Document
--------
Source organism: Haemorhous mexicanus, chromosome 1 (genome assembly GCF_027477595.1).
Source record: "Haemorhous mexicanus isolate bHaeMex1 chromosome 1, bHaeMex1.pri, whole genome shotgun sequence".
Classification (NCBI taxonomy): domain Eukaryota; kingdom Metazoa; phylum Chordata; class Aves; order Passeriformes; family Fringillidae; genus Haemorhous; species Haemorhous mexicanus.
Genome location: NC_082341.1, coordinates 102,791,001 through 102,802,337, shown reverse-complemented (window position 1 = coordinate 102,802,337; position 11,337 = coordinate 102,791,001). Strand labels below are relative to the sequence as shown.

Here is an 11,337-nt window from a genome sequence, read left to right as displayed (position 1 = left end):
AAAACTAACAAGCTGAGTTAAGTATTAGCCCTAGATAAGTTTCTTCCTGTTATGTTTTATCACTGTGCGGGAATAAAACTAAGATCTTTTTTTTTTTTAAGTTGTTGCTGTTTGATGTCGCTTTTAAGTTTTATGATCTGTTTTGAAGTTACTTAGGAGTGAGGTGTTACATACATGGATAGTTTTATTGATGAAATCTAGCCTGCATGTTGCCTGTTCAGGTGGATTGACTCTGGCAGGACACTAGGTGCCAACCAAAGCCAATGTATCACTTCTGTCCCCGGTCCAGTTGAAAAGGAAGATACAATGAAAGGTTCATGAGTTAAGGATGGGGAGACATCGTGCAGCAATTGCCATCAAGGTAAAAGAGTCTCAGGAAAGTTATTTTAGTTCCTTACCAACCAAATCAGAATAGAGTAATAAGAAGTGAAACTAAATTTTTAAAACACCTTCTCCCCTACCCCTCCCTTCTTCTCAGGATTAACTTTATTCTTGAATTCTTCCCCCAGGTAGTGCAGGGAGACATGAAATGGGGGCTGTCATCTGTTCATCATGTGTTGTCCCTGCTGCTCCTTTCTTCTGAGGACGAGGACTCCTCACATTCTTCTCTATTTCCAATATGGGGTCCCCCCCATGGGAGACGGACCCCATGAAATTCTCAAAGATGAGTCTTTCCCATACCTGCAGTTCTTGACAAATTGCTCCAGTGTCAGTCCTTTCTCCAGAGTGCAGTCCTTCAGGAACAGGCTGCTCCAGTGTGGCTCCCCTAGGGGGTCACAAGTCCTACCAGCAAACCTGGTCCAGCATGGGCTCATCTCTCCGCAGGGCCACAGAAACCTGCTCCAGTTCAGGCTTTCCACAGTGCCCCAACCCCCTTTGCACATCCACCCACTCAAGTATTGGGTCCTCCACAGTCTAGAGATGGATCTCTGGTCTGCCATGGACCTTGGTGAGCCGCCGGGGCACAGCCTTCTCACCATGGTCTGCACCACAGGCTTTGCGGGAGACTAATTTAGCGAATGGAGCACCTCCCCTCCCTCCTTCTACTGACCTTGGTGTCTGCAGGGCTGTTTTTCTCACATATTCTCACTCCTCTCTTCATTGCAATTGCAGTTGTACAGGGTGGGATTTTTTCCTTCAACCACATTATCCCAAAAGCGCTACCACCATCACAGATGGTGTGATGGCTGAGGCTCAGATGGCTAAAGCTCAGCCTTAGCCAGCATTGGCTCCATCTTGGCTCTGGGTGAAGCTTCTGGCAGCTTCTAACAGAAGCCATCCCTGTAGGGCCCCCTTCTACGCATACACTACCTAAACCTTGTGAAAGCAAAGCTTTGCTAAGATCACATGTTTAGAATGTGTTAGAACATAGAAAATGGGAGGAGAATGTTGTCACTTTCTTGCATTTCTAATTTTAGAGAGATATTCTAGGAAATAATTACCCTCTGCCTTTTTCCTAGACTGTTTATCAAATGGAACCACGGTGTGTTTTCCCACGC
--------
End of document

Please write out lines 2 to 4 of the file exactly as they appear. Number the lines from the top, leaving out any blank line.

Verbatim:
Source record: "Haemorhous mexicanus isolate bHaeMex1 chromosome 1, bHaeMex1.pri, whole genome shotgun sequence".
Classification (NCBI taxonomy): domain Eukaryota; kingdom Metazoa; phylum Chordata; class Aves; order Passeriformes; family Fringillidae; genus Haemorhous; species Haemorhous mexicanus.
Genome location: NC_082341.1, coordinates 102,791,001 through 102,802,337, shown reverse-complemented (window position 1 = coordinate 102,802,337; position 11,337 = coordinate 102,791,001). Strand labels below are relative to the sequence as shown.